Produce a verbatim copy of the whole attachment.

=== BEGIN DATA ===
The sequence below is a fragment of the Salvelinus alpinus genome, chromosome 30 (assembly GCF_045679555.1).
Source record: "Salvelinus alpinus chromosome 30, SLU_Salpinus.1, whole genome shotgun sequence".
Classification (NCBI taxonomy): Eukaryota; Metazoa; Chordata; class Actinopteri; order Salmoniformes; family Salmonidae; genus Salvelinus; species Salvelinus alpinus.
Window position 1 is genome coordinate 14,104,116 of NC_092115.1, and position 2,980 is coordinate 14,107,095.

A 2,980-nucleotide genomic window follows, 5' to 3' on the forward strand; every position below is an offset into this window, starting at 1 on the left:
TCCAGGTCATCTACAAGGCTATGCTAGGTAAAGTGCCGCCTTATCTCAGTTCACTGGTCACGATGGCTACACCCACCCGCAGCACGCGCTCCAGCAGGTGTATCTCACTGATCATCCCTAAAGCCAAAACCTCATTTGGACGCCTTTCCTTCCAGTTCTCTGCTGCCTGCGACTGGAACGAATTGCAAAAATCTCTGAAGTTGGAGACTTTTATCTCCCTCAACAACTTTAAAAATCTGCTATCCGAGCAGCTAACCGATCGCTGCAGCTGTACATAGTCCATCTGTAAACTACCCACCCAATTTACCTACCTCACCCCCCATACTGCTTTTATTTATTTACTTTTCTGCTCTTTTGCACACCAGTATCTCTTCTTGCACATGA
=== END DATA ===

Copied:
The sequence below is a fragment of the Salvelinus alpinus genome, chromosome 30 (assembly GCF_045679555.1).
Source record: "Salvelinus alpinus chromosome 30, SLU_Salpinus.1, whole genome shotgun sequence".
Classification (NCBI taxonomy): Eukaryota; Metazoa; Chordata; class Actinopteri; order Salmoniformes; family Salmonidae; genus Salvelinus; species Salvelinus alpinus.
Window position 1 is genome coordinate 14,104,116 of NC_092115.1, and position 2,980 is coordinate 14,107,095.

A 2,980-nucleotide genomic window follows, 5' to 3' on the forward strand; every position below is an offset into this window, starting at 1 on the left:
TCCAGGTCATCTACAAGGCTATGCTAGGTAAAGTGCCGCCTTATCTCAGTTCACTGGTCACGATGGCTACACCCACCCGCAGCACGCGCTCCAGCAGGTGTATCTCACTGATCATCCCTAAAGCCAAAACCTCATTTGGACGCCTTTCCTTCCAGTTCTCTGCTGCCTGCGACTGGAACGAATTGCAAAAATCTCTGAAGTTGGAGACTTTTATCTCCCTCAACAACTTTAAAAATCTGCTATCCGAGCAGCTAACCGATCGCTGCAGCTGTACATAGTCCATCTGTAAACTACCCACCCAATTTACCTACCTCACCCCCCATACTGCTTTTATTTATTTACTTTTCTGCTCTTTTGCACACCAGTATCTCTTCTTGCACATGA